First draft of the General Comment on the right to peaceful assembly is now available
The UN Human Rights Committee has just published the initial draft of the General Comment (GC) on the right of peaceful assembly. The draft document was prepared by Christof Heyns, Rapporteur of the Committee and it draws on input received from civil society, academia and international organizations and discussed at the Committee’s first consultation in March. In terms of next steps, the Committee will have its first reading of the draft in Geneva between July 1 -26, 2019. The Rapporteur will then further elaborate the document, based on feedback received from civil society and other interested stakeholders.
ECNL welcomes that the initial draft of the GC incorporates some of the main points of our submission, namely:
- Sustainable development: freedom of peaceful assembly is critical to the exercise of economic, social, and cultural rights;
- Non-discrimination: the right to freedom of assembly is to be enjoyed equally by all, without discrimination;
- Freedom of assembly in the digital age: States should refrain from disrupting internet connectivity, shutting down websites or blocking online users from gaining access to or disseminating information online;
- Dissemination of information of an upcoming event: the act of publicizing (online or offline) an upcoming assembly before notifying the authorities should not be penalised in the absence of a “specific indication of what dangers would have been created by the early distribution of the information”;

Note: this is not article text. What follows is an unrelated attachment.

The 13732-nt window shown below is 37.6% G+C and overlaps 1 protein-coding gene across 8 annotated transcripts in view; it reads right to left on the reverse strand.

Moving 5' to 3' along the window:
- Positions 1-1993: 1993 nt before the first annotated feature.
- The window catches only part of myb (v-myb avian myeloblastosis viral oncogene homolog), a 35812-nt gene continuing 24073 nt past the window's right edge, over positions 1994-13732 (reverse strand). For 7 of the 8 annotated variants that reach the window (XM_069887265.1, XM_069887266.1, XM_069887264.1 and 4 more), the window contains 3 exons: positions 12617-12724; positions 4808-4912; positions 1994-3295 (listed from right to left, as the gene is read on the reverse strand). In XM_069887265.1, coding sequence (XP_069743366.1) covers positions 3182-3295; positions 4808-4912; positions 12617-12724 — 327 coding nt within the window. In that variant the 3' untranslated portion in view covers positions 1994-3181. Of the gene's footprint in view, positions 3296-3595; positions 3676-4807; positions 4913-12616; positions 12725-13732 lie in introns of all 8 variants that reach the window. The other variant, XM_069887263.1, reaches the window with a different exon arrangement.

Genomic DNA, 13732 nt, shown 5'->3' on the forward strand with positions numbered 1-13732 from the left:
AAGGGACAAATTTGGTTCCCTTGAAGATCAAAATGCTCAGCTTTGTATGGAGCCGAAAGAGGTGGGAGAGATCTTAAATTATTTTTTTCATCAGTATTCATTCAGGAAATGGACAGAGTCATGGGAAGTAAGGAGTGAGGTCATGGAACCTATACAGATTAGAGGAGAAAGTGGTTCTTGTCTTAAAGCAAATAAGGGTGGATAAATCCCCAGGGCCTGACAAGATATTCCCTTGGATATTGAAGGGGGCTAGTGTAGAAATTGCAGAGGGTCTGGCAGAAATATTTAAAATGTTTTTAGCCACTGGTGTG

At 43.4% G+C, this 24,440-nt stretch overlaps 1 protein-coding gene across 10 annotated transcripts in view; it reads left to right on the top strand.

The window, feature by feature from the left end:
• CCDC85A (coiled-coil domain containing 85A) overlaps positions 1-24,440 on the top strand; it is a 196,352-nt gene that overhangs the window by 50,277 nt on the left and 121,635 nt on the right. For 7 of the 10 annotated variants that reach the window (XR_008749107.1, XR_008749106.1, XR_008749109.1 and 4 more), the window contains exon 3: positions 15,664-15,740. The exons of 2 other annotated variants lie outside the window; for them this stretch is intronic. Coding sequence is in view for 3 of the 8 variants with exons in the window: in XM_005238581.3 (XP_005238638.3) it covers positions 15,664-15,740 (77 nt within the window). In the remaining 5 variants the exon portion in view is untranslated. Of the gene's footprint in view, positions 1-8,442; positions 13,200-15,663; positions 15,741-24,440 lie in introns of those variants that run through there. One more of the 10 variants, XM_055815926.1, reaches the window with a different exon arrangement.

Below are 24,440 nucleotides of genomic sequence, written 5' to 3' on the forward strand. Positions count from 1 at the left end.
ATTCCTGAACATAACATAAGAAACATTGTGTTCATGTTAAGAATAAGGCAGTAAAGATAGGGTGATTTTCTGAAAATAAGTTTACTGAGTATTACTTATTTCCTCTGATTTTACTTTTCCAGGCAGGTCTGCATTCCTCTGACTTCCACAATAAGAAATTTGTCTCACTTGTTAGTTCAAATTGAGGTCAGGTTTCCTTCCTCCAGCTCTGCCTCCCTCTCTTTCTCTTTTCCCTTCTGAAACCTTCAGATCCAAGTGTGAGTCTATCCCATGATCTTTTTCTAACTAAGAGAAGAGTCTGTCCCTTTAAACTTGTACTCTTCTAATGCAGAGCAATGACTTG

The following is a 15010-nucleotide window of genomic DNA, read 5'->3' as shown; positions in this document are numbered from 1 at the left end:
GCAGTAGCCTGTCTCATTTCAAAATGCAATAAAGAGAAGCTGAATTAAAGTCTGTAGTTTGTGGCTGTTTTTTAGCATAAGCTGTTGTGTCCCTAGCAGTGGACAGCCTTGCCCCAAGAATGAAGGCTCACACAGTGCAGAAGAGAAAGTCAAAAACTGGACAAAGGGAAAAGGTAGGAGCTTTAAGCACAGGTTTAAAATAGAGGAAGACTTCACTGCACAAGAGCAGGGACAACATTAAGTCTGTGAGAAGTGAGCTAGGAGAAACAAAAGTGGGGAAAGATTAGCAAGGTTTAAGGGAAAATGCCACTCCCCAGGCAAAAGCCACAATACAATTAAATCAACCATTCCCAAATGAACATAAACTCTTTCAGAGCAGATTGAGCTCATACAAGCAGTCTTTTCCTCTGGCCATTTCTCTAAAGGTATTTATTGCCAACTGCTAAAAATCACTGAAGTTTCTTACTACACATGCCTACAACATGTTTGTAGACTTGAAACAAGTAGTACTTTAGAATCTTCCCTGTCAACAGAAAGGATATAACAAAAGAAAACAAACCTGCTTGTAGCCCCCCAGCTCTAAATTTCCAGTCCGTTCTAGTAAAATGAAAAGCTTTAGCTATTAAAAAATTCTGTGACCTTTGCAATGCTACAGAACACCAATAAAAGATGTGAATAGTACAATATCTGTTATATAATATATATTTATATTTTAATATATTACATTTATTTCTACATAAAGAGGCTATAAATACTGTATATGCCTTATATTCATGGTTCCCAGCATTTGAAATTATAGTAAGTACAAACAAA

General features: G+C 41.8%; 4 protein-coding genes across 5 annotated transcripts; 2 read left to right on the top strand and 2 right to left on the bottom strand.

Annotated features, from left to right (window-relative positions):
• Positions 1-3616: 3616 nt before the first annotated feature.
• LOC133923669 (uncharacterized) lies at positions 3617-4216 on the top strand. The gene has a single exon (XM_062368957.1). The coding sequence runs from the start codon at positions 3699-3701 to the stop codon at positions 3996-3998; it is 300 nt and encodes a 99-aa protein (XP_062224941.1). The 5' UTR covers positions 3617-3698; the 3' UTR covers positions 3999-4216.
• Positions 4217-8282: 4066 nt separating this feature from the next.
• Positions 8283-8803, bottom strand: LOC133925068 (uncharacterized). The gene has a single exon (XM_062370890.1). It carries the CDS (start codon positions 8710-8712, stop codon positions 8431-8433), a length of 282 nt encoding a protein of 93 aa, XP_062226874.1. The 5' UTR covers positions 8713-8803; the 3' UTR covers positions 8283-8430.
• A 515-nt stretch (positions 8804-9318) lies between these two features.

- Costs of assemblies: the costs of facilitating assemblies, including security and safety measures, should be fully covered by the public authorities and there should be no charge for the organisers;
- Methods of crowd control and containment: such measures – including the tactic known as “kettling” – must only be used exceptionally, as it fails to distinguish between participants and non-participants, or between peaceful and non-peaceful participants; and
- Observation: the right to observe and record assemblies and how they are policed is not limited to professional journalists and media but must also be granted to other stakeholders in civil society, such as human rights activists, non-governmental organisations (NGOs) and civil society organisations in general.
ECNL, together with its Civic Space Initiative partners, is pleased to continue supporting the drafting process, as we strongly believe that the GC will contribute to strengthening the safeguards for this fundamental right. To this end, we plan to hold a regional consultation on the GC for Europe in September 2019. The draft of the GC is expected to be finalized by the end of 2020.
To download the initial draft from OHCHR’s website, click here: https://www.ohchr.org/EN/HRBodies/CCPR/Pages/GCArticle21.aspx
For a compilation of key principles in the Committee’s freedom of assembly jurisprudence, see the report below: Michael Hamilton: Towards a General Comment on Article 21